Because of the bacteriostatic, nonirritating, and in fact, soothing and lubricating properties of the nonaqueous liquid carriers, the pharmaceutical compositions formed in accordance with the teachings of the present invention are particularly well suited for use in connection with the diagnosis or treatment of injuries or diseases of the eye. However, those skilled in the art will appreciate that the pharmaceutical compositions of the present invention are equally well suited for use in applications to other physiological environments where the repeated administration of a drug delivery vehicle to sensitive tissue areas is desired.

Accordingly, for purposes of explanation and without limiting the scope of the present invention, where appropriate the following exemplary embodiments will be discussed in the general context of ophthalmic pharmaceutical compositions utilized for the treatment of ocular injuries and diseases. However, it should be emphasized that the pharmaceutical compositions of the present invention may be utilized through all common routes of administration such as oral, dermal, intravenous, nasal and others known in the art.

The perfluorocarbons which are preferably utilized as nonaqueous liquid carriers in the pharmaceutical compositions of the present invention include perfluorocyclocarbons, acyclic perfluorocarbons and their derivatives. As one skilled in the art will appreciate, the perfluorocarbon derivatives are typically nitrogen and oxygen containing compounds such as amines and ethers. The nonaqueous liquid carrier compounds, however, are preferably perfluorinated, meaning that all of the hydrogens bonded to the carbons of the compound are substituted with fluorine. Thus, perfluorinated cyclic and acyclic hydrocarbons as well as the amine and ether derivatives of these compounds may be utilized in the pharmaceutical compositions of the present invention.

Exemplary perfluorocarbons which are particularly suitable for use in the pharmaceutical compositions of the present invention are blood substitutes. Perfluorocyclocarbon blood substitutes include perfluorodecalin, perfluoromethylcyclohexane, perfluoro-1-methyldecalin, perfluoro(1,3-dimethylcyclohexane), perfluorotrimethylcyclohexane, perfluoroisopropylcyclohexane, perfluoroendotetrahydrodicyclopentadiene, perfluoro-1-methyl-4-isopropylcyclohexane, perfluoro-n-butylcyclohexane, perfluoro (decahydro-1-methylnaphthalene), perfluoro (decahydrodimethylnaphthalene), perfluoromethyladamantane, perfluorotrimethylbicyclo(3.3.1.)nonane, perfluorodimethylbicyclo(3.3.1)nonane, perfluoro-1-methyldecalin. Oxygen and nitrogen containing derivatives of perfluorocarbons which may be used as liquid carriers include perfluorotributylamine, perfluorotriisopropylamine, perfluorotetrahydrofuran and perfluoroether.

Exemplary fluorinated silicone oils for use in practicing the present invention are the polyalkylfluoroalkylmethylsiloxanes. In particular, the polytrifluoropropylmethylsiloxanes with molecular weights of between 500 and 14,000 are suitable for use in the pharmaceutical compositions of the present invention.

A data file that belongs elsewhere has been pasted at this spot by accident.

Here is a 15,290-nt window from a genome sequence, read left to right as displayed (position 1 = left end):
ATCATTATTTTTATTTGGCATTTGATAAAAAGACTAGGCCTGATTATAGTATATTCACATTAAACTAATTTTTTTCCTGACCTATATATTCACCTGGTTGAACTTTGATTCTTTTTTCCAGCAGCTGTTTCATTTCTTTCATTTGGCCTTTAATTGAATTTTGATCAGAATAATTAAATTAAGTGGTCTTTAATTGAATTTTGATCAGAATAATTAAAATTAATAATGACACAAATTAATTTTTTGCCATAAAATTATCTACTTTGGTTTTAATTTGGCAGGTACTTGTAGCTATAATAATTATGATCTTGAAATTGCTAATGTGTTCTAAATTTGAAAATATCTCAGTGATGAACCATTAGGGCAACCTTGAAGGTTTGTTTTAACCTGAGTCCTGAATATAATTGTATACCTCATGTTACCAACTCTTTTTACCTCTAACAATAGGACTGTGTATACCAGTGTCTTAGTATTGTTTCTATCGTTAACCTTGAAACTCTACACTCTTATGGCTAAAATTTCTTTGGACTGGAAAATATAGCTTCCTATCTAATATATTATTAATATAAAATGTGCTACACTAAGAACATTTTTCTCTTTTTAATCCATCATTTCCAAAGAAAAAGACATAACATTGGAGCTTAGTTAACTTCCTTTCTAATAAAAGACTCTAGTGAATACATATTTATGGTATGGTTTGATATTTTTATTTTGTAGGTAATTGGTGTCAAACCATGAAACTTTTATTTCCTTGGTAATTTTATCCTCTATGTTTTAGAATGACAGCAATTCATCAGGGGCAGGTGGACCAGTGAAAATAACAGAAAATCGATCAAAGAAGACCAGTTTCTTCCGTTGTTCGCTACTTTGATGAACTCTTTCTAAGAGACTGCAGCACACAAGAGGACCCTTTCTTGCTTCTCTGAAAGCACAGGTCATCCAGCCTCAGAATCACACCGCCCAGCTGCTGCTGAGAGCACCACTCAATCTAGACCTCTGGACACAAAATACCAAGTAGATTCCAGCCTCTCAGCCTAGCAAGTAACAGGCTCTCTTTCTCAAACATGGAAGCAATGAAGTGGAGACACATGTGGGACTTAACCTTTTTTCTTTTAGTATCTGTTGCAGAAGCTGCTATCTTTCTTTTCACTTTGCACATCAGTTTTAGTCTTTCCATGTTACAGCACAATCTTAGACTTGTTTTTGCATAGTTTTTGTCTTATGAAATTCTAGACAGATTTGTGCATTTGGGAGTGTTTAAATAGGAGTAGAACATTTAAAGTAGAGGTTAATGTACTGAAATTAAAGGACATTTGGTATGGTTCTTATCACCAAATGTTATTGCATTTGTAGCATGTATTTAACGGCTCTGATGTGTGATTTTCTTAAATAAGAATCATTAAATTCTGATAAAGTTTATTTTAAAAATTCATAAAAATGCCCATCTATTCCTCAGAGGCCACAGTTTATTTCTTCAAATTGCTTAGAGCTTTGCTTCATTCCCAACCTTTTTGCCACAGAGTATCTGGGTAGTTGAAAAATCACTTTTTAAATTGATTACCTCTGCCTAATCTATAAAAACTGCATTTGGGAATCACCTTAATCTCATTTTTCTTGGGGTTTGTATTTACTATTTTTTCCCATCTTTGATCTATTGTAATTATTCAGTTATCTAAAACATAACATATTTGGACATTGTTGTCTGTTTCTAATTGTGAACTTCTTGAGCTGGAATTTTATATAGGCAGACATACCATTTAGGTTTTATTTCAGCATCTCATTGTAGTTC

An additional aspect of the present invention involves suspending a polymeric drug delivery vehicle incorporating a pharmaceutically effective amount of at least one diagnostic or therapeutic compound in the perfluorocarbon or fluorinated silicone nonaqueous liquid carrier. Preferably, the polymeric drug delivery vehicle is in the form of a plurality of erodible microparticulates, each sized on the order of approximately 2 microns to 200 microns or, alternatively, a plurality of microcapsules sized on the order of approximately 20 microns to 200 microns. However, larger drug delivery vehicles such as ocular inserts are also contemplated as being within the scope of the present invention. It is also within the scope of the present invention to prepare pharmaceutical compositions comprising a mixture of particle sizes or mixtures of microcapsules and microparticulates with varying erosion rates. Such combinations can be designed to provide specific drug release profiles including high initial concentrations or so called zero order deliveries or may be utilized to provide combinations of different pharmaceutical compounds.

The solid or suspended drug delivery vehicles utilized in the pharmaceutical compositions of the present invention can be prepared through a variety of methods known to those skilled in the art. Exemplary methods for preparing microparticulates include grinding or milling mixtures of an appropriate polymer and therapeutic or diagnostic drug. Alternative methodologies include grinding or milling the polymer to form microparticulates and subsequently absorbing the drug of choice into the microparticulates so produced. Microencapsulation techniques in which emulsions of the polymer and therapeutic or diagnostic compound are coacervated to precipitate the polymer and encapsulate the compound also can be used to form microcapsule drug delivery vehicles for use in the present invention. Non-limiting examples of such formation techniques are provided below.